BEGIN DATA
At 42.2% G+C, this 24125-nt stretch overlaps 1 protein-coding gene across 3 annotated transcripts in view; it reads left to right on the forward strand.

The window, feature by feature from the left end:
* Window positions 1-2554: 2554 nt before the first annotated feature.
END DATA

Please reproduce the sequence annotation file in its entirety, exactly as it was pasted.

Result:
At 42.2% G+C, this 24125-nt stretch overlaps 1 protein-coding gene across 3 annotated transcripts in view; it reads left to right on the forward strand.

The window, feature by feature from the left end:
* Window positions 1-2554: 2554 nt before the first annotated feature.